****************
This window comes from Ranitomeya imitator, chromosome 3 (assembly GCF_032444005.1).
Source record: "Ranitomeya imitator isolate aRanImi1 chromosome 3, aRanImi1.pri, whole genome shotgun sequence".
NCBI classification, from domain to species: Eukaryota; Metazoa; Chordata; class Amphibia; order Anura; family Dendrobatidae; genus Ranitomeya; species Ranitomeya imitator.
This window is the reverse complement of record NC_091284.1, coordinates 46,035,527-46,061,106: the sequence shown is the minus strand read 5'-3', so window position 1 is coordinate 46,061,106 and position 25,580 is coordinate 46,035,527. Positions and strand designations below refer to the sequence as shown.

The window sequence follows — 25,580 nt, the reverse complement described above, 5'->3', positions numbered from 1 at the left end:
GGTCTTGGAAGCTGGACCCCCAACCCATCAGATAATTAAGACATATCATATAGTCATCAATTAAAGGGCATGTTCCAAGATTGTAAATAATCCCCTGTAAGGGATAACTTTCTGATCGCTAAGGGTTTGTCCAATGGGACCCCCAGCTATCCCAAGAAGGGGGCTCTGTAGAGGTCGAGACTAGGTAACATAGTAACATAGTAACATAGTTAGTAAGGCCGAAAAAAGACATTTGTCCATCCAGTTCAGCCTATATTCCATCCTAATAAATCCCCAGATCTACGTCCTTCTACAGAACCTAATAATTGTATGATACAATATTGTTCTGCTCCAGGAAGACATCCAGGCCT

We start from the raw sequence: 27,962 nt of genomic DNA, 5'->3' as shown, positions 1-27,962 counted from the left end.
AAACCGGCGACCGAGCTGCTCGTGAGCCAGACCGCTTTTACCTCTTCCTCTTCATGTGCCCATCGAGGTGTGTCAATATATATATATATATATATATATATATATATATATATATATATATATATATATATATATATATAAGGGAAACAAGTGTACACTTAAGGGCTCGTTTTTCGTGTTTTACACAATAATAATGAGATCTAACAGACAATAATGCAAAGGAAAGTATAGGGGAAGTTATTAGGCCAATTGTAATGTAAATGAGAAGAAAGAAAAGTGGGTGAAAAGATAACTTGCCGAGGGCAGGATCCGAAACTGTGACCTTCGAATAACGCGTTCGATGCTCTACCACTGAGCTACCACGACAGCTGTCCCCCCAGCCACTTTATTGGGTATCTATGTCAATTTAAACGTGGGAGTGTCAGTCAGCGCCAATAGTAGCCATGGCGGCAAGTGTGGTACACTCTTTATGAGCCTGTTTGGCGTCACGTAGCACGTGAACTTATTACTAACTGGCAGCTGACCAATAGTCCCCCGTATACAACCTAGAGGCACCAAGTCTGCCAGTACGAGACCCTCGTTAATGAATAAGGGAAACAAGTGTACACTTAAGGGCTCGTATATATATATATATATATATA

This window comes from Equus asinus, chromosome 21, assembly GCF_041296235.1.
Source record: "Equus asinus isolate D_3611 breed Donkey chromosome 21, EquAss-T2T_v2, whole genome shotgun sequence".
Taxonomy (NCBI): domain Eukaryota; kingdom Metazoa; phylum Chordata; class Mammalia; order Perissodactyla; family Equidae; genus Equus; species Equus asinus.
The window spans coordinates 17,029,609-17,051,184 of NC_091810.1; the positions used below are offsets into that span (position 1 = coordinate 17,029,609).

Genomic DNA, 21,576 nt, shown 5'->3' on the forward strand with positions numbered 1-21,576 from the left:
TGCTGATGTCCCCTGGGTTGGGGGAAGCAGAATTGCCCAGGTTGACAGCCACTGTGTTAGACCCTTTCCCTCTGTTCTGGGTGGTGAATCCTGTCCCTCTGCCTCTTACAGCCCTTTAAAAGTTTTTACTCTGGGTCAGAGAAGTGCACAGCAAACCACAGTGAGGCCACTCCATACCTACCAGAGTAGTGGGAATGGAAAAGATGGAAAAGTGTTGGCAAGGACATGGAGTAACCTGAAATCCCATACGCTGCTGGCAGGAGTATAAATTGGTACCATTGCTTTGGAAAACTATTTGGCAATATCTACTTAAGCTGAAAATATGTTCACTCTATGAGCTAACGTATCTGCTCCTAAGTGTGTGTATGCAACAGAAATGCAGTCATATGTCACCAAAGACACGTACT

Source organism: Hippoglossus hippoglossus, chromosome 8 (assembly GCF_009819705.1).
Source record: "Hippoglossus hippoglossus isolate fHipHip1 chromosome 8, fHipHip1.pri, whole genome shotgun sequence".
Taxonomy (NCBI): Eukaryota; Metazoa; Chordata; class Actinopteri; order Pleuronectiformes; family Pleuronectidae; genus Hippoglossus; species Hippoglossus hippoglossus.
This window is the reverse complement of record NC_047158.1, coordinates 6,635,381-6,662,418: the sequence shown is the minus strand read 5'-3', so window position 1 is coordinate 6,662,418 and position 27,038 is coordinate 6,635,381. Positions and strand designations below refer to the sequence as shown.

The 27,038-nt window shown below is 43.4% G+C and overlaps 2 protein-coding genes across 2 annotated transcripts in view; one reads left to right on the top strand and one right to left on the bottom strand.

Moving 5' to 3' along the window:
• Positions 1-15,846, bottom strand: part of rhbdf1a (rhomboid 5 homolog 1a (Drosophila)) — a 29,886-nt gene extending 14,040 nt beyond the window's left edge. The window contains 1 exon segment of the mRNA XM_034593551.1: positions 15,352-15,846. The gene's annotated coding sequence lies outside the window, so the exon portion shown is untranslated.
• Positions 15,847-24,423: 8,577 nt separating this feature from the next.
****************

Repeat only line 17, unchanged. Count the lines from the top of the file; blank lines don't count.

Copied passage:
Taxonomy (NCBI): Eukaryota; Metazoa; Chordata; class Actinopteri; order Pleuronectiformes; family Pleuronectidae; genus Hippoglossus; species Hippoglossus hippoglossus.